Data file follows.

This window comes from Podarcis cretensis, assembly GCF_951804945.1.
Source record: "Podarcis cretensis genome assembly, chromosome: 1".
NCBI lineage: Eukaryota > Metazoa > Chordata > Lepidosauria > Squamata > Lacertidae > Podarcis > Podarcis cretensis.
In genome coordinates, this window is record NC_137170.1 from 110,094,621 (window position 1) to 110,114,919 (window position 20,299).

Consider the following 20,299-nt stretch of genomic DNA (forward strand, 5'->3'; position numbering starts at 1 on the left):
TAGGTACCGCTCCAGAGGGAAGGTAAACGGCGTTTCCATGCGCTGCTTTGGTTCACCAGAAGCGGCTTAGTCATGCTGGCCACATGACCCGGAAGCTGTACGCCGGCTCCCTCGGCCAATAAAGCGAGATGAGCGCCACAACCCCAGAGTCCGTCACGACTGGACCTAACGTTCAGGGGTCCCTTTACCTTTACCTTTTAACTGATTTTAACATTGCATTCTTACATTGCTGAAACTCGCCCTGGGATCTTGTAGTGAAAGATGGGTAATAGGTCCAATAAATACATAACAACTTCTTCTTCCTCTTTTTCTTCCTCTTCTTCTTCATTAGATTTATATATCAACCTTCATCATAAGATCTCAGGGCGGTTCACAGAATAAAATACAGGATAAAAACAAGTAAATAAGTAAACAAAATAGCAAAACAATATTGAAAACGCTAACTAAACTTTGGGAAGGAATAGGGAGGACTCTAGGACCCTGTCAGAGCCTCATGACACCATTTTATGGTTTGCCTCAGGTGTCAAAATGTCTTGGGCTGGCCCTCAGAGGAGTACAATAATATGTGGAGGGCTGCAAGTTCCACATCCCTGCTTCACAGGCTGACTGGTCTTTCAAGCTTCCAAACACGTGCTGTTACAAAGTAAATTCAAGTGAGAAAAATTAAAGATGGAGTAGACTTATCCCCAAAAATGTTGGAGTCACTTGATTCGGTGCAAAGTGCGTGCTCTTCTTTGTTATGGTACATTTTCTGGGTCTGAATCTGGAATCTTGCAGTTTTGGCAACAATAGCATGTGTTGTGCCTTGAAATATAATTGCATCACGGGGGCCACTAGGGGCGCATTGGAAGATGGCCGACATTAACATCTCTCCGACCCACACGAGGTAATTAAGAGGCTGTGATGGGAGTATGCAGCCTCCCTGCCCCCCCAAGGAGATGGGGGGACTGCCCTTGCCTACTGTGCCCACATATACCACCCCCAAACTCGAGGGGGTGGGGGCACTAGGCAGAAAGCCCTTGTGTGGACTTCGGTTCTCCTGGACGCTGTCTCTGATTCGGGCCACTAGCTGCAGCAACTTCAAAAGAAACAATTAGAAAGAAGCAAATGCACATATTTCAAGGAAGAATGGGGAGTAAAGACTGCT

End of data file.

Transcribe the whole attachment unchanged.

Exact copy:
This window comes from Podarcis cretensis, assembly GCF_951804945.1.
Source record: "Podarcis cretensis genome assembly, chromosome: 1".
NCBI lineage: Eukaryota > Metazoa > Chordata > Lepidosauria > Squamata > Lacertidae > Podarcis > Podarcis cretensis.
In genome coordinates, this window is record NC_137170.1 from 110,094,621 (window position 1) to 110,114,919 (window position 20,299).

Consider the following 20,299-nt stretch of genomic DNA (forward strand, 5'->3'; position numbering starts at 1 on the left):
TAGGTACCGCTCCAGAGGGAAGGTAAACGGCGTTTCCATGCGCTGCTTTGGTTCACCAGAAGCGGCTTAGTCATGCTGGCCACATGACCCGGAAGCTGTACGCCGGCTCCCTCGGCCAATAAAGCGAGATGAGCGCCACAACCCCAGAGTCCGTCACGACTGGACCTAACGTTCAGGGGTCCCTTTACCTTTACCTTTTAACTGATTTTAACATTGCATTCTTACATTGCTGAAACTCGCCCTGGGATCTTGTAGTGAAAGATGGGTAATAGGTCCAATAAATACATAACAACTTCTTCTTCCTCTTTTTCTTCCTCTTCTTCTTCATTAGATTTATATATCAACCTTCATCATAAGATCTCAGGGCGGTTCACAGAATAAAATACAGGATAAAAACAAGTAAATAAGTAAACAAAATAGCAAAACAATATTGAAAACGCTAACTAAACTTTGGGAAGGAATAGGGAGGACTCTAGGACCCTGTCAGAGCCTCATGACACCATTTTATGGTTTGCCTCAGGTGTCAAAATGTCTTGGGCTGGCCCTCAGAGGAGTACAATAATATGTGGAGGGCTGCAAGTTCCACATCCCTGCTTCACAGGCTGACTGGTCTTTCAAGCTTCCAAACACGTGCTGTTACAAAGTAAATTCAAGTGAGAAAAATTAAAGATGGAGTAGACTTATCCCCAAAAATGTTGGAGTCACTTGATTCGGTGCAAAGTGCGTGCTCTTCTTTGTTATGGTACATTTTCTGGGTCTGAATCTGGAATCTTGCAGTTTTGGCAACAATAGCATGTGTTGTGCCTTGAAATATAATTGCATCACGGGGGCCACTAGGGGCGCATTGGAAGATGGCCGACATTAACATCTCTCCGACCCACACGAGGTAATTAAGAGGCTGTGATGGGAGTATGCAGCCTCCCTGCCCCCCCAAGGAGATGGGGGGACTGCCCTTGCCTACTGTGCCCACATATACCACCCCCAAACTCGAGGGGGTGGGGGCACTAGGCAGAAAGCCCTTGTGTGGACTTCGGTTCTCCTGGACGCTGTCTCTGATTCGGGCCACTAGCTGCAGCAACTTCAAAAGAAACAATTAGAAAGAAGCAAATGCACATATTTCAAGGAAGAATGGGGAGTAAAGACTGCT